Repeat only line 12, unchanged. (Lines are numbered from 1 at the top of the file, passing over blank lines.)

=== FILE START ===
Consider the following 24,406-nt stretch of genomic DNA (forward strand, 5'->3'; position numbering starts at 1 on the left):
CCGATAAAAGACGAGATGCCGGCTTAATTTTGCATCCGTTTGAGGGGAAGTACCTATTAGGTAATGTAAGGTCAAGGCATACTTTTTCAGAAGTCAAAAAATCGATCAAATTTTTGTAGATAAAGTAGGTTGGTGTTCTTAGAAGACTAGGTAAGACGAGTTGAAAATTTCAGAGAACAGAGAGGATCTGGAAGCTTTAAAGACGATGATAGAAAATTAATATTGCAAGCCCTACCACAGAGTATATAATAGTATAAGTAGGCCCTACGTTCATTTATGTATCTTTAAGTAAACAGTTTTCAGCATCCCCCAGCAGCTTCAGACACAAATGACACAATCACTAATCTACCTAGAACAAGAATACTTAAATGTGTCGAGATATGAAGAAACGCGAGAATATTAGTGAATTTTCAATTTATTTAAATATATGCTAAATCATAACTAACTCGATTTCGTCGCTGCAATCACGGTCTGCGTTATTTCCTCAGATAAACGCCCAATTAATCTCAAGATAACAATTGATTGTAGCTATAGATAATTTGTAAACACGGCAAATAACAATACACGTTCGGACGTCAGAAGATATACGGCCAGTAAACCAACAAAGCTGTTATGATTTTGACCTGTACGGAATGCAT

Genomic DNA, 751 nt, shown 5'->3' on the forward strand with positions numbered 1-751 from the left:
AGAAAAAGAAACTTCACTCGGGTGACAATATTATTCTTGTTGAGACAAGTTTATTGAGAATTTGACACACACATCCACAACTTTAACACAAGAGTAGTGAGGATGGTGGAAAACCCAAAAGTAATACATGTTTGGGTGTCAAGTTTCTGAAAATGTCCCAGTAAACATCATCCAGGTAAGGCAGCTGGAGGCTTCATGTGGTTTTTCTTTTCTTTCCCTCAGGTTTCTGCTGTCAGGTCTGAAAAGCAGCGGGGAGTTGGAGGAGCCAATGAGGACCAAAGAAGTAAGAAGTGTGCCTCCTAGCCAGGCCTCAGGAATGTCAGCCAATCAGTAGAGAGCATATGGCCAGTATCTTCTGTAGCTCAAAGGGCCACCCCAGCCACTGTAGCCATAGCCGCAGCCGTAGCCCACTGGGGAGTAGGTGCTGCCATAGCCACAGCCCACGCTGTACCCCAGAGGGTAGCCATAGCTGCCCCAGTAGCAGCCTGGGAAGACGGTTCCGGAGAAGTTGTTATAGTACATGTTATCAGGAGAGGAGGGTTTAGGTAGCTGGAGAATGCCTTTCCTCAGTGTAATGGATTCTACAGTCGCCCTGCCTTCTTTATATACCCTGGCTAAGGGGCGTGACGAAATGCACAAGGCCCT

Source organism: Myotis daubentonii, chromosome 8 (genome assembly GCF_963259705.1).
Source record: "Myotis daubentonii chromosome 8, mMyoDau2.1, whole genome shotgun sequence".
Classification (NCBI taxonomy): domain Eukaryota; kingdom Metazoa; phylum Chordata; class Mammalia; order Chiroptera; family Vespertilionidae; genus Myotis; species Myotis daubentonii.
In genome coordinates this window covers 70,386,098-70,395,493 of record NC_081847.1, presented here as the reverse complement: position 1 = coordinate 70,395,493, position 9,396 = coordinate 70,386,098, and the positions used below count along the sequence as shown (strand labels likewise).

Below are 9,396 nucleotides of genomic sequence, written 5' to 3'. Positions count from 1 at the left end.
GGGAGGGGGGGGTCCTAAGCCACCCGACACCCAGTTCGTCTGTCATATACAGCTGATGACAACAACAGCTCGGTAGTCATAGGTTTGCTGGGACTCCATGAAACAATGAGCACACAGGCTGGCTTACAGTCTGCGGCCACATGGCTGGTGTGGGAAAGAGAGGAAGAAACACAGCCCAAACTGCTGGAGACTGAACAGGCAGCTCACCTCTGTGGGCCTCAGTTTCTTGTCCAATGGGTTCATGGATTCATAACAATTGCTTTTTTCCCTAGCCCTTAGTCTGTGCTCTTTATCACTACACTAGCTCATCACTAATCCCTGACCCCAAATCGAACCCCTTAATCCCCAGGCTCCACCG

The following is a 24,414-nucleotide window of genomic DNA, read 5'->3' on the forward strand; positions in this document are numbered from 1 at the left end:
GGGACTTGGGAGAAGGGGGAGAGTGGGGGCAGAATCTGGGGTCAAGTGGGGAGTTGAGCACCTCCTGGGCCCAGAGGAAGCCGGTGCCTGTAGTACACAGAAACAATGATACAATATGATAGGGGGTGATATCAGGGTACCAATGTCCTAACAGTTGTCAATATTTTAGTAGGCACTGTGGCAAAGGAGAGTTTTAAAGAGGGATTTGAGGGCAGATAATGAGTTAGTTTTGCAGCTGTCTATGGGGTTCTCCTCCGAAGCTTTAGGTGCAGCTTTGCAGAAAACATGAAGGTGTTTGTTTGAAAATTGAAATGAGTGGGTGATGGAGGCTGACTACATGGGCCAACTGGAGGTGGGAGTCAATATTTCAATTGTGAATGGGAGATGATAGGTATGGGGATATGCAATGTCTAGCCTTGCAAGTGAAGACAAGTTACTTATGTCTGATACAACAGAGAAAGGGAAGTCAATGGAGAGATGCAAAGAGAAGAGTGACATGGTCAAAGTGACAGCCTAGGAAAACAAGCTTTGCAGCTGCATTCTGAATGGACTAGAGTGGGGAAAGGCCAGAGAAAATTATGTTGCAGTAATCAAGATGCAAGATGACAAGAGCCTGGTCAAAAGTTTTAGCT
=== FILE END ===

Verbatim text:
GGGACTTGGGAGAAGGGGGAGAGTGGGGGCAGAATCTGGGGTCAAGTGGGGAGTTGAGCACCTCCTGGGCCCAGAGGAAGCCGGTGCCTGTAGTACACAGAAACAATGATACAATATGATAGGGGGTGATATCAGGGTACCAATGTCCTAACAGTTGTCAATATTTTAGTAGGCACTGTGGCAAAGGAGAGTTTTAAAGAGGGATTTGAGGGCAGATAATGAGTTAGTTTTGCAGCTGTCTATGGGGTTCTCCTCCGAAGCTTTAGGTGCAGCTTTGCAGAAAACATGAAGGTGTTTGTTTGAAAATTGAAATGAGTGGGTGATGGAGGCTGACTACATGGGCCAACTGGAGGTGGGAGTCAATATTTCAATTGTGAATGGGAGATGATAGGTATGGGGATATGCAATGTCTAGCCTTGCAAGTGAAGACAAGTTACTTATGTCTGATACAACAGAGAAAGGGAAGTCAATGGAGAGATGCAAAGAGAAGAGTGACATGGTCAAAGTGACAGCCTAGGAAAACAAGCTTTGCAGCTGCATTCTGAATGGACTAGAGTGGGGAAAGGCCAGAGAAAATTATGTTGCAGTAATCAAGATGCAAGATGACAAGAGCCTGGTCAAAAGTTTTAGCT